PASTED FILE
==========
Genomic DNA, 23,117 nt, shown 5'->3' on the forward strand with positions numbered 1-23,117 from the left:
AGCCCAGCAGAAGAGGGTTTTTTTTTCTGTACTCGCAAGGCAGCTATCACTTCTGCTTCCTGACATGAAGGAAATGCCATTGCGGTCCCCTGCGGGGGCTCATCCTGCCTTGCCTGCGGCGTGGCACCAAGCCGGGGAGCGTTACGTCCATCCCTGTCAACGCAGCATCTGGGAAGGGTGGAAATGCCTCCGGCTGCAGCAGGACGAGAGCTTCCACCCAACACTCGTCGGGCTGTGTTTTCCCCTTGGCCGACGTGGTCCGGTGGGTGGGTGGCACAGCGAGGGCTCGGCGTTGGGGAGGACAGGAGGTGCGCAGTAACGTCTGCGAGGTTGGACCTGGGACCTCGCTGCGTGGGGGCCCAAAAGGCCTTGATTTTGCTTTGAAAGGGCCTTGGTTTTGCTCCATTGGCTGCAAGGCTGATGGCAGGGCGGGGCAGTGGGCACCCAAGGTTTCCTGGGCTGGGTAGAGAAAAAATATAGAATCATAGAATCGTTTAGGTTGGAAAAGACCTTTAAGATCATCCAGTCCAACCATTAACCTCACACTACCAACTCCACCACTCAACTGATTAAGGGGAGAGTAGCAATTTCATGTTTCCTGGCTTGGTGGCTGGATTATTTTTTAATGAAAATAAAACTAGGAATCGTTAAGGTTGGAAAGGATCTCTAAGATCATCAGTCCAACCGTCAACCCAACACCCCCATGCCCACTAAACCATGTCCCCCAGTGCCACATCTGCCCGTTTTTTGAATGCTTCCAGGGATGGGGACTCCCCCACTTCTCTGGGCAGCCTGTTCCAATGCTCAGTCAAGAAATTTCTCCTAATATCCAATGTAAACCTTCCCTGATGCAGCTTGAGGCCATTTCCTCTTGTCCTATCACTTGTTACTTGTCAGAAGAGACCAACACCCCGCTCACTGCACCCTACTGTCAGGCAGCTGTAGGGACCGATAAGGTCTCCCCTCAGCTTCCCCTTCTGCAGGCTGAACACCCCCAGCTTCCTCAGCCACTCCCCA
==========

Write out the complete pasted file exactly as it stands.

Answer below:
Genomic DNA, 23,117 nt, shown 5'->3' on the forward strand with positions numbered 1-23,117 from the left:
AGCCCAGCAGAAGAGGGTTTTTTTTTCTGTACTCGCAAGGCAGCTATCACTTCTGCTTCCTGACATGAAGGAAATGCCATTGCGGTCCCCTGCGGGGGCTCATCCTGCCTTGCCTGCGGCGTGGCACCAAGCCGGGGAGCGTTACGTCCATCCCTGTCAACGCAGCATCTGGGAAGGGTGGAAATGCCTCCGGCTGCAGCAGGACGAGAGCTTCCACCCAACACTCGTCGGGCTGTGTTTTCCCCTTGGCCGACGTGGTCCGGTGGGTGGGTGGCACAGCGAGGGCTCGGCGTTGGGGAGGACAGGAGGTGCGCAGTAACGTCTGCGAGGTTGGACCTGGGACCTCGCTGCGTGGGGGCCCAAAAGGCCTTGATTTTGCTTTGAAAGGGCCTTGGTTTTGCTCCATTGGCTGCAAGGCTGATGGCAGGGCGGGGCAGTGGGCACCCAAGGTTTCCTGGGCTGGGTAGAGAAAAAATATAGAATCATAGAATCGTTTAGGTTGGAAAAGACCTTTAAGATCATCCAGTCCAACCATTAACCTCACACTACCAACTCCACCACTCAACTGATTAAGGGGAGAGTAGCAATTTCATGTTTCCTGGCTTGGTGGCTGGATTATTTTTTAATGAAAATAAAACTAGGAATCGTTAAGGTTGGAAAGGATCTCTAAGATCATCAGTCCAACCGTCAACCCAACACCCCCATGCCCACTAAACCATGTCCCCCAGTGCCACATCTGCCCGTTTTTTGAATGCTTCCAGGGATGGGGACTCCCCCACTTCTCTGGGCAGCCTGTTCCAATGCTCAGTCAAGAAATTTCTCCTAATATCCAATGTAAACCTTCCCTGATGCAGCTTGAGGCCATTTCCTCTTGTCCTATCACTTGTTACTTGTCAGAAGAGACCAACACCCCGCTCACTGCACCCTACTGTCAGGCAGCTGTAGGGACCGATAAGGTCTCCCCTCAGCTTCCCCTTCTGCAGGCTGAACACCCCCAGCTTCCTCAGCCACTCCCCA